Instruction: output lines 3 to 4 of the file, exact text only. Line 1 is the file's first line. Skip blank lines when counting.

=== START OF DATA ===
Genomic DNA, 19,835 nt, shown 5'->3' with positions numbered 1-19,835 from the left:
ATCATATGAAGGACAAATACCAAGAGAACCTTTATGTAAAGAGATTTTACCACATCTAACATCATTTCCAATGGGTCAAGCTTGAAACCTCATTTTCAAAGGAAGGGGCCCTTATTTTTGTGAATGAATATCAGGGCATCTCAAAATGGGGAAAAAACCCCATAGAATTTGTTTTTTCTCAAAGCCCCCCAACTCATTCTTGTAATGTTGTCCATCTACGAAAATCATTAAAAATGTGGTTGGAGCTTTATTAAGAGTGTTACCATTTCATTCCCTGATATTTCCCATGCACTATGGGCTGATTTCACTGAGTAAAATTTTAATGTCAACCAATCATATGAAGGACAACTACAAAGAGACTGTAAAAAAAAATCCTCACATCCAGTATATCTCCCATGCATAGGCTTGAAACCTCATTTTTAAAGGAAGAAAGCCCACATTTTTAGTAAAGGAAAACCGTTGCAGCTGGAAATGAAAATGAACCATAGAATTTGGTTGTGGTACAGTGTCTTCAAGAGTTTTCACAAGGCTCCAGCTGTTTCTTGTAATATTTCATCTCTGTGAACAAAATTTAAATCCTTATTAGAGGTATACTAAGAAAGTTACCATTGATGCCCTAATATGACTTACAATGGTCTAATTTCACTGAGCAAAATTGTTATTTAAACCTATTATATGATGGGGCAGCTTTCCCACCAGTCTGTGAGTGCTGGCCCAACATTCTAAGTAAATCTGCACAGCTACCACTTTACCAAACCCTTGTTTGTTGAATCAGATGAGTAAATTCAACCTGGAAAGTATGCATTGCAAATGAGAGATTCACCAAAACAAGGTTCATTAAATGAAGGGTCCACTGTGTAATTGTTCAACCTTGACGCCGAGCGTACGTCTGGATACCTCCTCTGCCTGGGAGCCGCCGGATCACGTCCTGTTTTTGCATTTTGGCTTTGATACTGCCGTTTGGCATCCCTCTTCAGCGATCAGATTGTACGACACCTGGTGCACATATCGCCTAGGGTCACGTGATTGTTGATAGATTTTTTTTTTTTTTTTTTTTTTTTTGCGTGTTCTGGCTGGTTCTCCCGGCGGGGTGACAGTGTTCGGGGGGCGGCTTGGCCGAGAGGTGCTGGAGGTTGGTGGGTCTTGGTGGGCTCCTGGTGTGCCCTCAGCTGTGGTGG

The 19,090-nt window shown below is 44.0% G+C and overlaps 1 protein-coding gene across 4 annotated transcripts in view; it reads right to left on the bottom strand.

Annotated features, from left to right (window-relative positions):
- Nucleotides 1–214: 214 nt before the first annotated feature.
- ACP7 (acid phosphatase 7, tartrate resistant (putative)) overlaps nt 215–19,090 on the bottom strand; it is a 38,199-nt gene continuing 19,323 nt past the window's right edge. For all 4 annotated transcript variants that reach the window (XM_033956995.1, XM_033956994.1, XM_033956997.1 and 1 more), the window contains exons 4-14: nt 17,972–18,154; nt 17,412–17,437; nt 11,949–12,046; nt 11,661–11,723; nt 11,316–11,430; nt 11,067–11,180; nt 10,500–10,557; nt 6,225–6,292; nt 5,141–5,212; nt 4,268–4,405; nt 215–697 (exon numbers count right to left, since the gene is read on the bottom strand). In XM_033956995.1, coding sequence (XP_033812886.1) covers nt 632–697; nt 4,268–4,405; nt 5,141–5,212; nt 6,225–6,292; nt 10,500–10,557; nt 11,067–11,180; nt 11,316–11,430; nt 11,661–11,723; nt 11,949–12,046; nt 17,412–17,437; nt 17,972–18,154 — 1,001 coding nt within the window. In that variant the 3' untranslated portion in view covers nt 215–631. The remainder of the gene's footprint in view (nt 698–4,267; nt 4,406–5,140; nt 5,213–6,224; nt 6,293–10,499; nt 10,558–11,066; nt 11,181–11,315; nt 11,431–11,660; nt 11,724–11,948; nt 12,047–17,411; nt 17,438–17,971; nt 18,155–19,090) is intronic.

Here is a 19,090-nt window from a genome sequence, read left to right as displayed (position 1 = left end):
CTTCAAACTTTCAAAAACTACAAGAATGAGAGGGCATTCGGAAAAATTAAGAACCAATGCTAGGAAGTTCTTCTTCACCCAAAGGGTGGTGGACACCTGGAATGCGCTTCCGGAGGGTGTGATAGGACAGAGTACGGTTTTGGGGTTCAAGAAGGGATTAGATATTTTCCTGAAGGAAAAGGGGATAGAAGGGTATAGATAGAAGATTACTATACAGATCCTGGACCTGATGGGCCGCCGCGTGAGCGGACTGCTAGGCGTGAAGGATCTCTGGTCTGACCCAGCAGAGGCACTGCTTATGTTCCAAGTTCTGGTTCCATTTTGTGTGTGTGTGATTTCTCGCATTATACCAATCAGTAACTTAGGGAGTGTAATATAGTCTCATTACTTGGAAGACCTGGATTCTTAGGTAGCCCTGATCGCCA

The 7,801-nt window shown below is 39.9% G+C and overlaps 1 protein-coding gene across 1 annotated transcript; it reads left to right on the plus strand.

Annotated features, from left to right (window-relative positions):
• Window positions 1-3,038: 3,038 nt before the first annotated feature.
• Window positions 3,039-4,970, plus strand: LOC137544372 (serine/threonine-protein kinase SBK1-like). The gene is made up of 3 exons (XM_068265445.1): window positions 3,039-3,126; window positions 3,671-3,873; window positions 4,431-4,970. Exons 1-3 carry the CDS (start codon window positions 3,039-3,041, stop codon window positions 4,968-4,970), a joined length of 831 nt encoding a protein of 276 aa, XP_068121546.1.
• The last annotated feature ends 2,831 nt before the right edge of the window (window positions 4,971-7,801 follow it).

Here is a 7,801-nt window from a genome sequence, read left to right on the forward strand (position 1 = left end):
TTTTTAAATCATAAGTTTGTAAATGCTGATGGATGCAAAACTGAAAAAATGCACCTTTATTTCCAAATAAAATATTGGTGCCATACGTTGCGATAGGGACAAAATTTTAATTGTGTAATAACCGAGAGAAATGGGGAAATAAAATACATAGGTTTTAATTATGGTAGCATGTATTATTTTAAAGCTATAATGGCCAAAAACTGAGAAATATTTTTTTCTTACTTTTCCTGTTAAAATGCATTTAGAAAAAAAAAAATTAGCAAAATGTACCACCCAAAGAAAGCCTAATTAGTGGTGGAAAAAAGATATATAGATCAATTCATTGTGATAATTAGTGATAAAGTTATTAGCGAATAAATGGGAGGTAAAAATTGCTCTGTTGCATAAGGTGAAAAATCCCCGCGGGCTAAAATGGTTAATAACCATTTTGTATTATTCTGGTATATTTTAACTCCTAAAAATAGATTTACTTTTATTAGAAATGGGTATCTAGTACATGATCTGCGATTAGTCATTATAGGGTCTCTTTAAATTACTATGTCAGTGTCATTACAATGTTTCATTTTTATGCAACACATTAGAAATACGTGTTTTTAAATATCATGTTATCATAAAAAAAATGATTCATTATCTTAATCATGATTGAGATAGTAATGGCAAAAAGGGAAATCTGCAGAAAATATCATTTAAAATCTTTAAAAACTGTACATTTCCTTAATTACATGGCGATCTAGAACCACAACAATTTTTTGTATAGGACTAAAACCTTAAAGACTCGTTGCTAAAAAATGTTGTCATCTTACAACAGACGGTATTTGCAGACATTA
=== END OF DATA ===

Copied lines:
The 19,090-nt window shown below is 44.0% G+C and overlaps 1 protein-coding gene across 4 annotated transcripts in view; it reads right to left on the bottom strand.

Annotated features, from left to right (window-relative positions):